A new home

This past December, we moved.

It wasn’t intentionally, which I recognize seems an odd thing to say about buying a home. We had been looking at Open Houses for over a year, after all, getting a sense of what we wanted. Every Sunday after church in the warm months we would don jogging clothes and plan a route in a new neighborhood, stopping at each Open House to poke around. So we had a good sense of what we wanted, and this past November we were on just such a tour (though walking; we aren’t as ambitious when it’s cold out) when we walked into the home of our dreams.

“It’s too bad we’re not prepared,” we said to each other. “This home would be perfect.” So that we wouldn’t miss another opportunity, we contacted a realtor that evening and applied for a loan. Our realtor heard our story. “There’s no reason why this house can’t be yours,” she told us. Long story short, within a week our offer had been accepted; within a month, we had moved in.

What does this all have to do with baby loss, you may ask?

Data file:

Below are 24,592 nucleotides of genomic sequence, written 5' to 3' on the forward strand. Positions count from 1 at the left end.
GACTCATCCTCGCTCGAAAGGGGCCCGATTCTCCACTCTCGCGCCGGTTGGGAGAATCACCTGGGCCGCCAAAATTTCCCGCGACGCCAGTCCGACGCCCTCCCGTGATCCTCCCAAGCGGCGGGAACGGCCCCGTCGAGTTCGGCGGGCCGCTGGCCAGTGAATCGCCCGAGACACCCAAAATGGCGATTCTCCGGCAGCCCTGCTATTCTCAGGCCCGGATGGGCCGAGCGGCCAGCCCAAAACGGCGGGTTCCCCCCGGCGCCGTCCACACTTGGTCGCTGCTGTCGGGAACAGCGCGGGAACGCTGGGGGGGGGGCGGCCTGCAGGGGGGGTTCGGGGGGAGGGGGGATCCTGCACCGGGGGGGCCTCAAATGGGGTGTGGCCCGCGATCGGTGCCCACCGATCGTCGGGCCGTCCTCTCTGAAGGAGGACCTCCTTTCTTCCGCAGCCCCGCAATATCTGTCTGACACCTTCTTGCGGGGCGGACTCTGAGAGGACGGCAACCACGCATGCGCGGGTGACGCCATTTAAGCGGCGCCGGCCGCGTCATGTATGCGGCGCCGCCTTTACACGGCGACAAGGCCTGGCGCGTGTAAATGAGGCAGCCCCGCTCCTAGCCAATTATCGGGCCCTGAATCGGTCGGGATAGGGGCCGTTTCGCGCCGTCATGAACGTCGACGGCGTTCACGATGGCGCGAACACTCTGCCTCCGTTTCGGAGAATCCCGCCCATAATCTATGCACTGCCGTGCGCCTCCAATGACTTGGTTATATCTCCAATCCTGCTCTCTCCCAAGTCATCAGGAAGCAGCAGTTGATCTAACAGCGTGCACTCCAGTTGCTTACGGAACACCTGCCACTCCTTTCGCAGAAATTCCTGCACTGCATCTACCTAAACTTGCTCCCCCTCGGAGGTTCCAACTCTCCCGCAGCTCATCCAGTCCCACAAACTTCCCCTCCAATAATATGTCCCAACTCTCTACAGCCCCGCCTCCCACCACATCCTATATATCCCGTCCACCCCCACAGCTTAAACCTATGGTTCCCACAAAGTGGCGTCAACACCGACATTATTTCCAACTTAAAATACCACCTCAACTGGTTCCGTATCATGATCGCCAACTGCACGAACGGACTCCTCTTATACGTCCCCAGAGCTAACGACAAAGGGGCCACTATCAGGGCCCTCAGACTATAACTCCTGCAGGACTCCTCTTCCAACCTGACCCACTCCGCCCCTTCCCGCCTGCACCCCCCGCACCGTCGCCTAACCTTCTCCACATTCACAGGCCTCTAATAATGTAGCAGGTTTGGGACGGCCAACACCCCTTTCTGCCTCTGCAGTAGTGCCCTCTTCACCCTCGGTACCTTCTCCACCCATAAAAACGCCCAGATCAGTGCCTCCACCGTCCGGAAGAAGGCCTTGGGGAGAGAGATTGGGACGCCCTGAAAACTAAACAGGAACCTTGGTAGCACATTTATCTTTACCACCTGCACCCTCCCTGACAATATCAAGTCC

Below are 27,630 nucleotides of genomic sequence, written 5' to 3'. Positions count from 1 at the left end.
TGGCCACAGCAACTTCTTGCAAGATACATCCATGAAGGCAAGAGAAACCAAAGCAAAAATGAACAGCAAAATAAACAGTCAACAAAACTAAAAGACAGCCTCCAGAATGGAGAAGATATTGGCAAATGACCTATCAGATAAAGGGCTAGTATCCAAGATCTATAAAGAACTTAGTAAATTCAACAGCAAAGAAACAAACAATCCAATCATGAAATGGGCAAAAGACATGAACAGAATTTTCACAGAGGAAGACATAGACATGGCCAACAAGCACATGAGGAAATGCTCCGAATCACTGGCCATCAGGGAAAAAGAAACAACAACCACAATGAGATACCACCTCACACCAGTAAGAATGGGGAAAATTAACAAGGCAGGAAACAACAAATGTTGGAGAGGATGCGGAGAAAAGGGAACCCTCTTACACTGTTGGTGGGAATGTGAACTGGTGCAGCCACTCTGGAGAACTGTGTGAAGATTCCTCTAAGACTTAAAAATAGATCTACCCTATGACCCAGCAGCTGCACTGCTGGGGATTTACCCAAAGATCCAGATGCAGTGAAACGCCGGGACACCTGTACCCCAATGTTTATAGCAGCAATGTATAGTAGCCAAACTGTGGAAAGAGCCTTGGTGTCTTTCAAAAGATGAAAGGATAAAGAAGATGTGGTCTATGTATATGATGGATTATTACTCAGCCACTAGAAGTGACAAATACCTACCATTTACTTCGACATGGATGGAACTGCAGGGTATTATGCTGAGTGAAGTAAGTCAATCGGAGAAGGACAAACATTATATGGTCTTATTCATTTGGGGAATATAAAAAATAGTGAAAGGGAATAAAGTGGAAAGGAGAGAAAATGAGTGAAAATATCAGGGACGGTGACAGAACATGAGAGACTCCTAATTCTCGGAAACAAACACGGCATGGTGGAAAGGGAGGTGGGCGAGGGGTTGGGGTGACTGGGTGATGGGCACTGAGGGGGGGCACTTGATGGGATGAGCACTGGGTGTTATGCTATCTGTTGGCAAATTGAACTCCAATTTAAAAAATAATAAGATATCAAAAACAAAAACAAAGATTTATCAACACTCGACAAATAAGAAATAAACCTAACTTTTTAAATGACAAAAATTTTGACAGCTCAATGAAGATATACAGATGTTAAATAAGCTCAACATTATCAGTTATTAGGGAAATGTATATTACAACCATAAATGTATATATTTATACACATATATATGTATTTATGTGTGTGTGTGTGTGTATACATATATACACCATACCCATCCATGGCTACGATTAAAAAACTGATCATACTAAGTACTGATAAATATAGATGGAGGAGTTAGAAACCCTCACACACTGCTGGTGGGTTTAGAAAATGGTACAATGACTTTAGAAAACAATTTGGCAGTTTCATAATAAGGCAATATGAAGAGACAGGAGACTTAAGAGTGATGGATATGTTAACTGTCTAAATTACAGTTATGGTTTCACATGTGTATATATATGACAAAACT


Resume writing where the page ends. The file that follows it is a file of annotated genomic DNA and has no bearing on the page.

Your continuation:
We moved to Chicago 2.5 years ago, into a lovely apartment in Little Italy with a rooftop deck and grand view of the city. That apartment was intentionally two bedrooms, one for us and one for the nursery we desperately hoped we’d need very soon. It became the apartment I got pregnant in (sort of), carried Ander for 24 weeks in, bled in, rushed to the hospital from, came home from the hospital empty handed to. It was the apartment that was filled with shelves of Ander’s blanket, hospital bracelet, pictures, his ashes. Out of my bedroom window, I could see the hospital where he spent his whole life.

We are now only 15 minutes away from there, and we return to that same hospital on a semi-regular basis for all of our family doctor appointments. We walk through our old neighborhood at times, but it’s not the same. Ander is with us; of course. His presence fills our new home, pictures of him grace the hallway, the office, our bedroom. His candle, his ashes, they are of course still with us. Yet moving felt like a small, new grief-hole all the same. We have literally moved on.


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And my absence is due to…. *trigger warning: rainbow*

As some of you know from following me either here or at Autostraddle, I was expecting Anderson’s little brother in August 2015. Well, he has arrived, and boy, it’s hard to get to a computer when you have a newborn. So, a very belated post from his first six weeks of life is below. At times in the future, I may update you all on new baby Z, but this is still Ander’s blog, so there will be warnings if baby GZ is mentioned.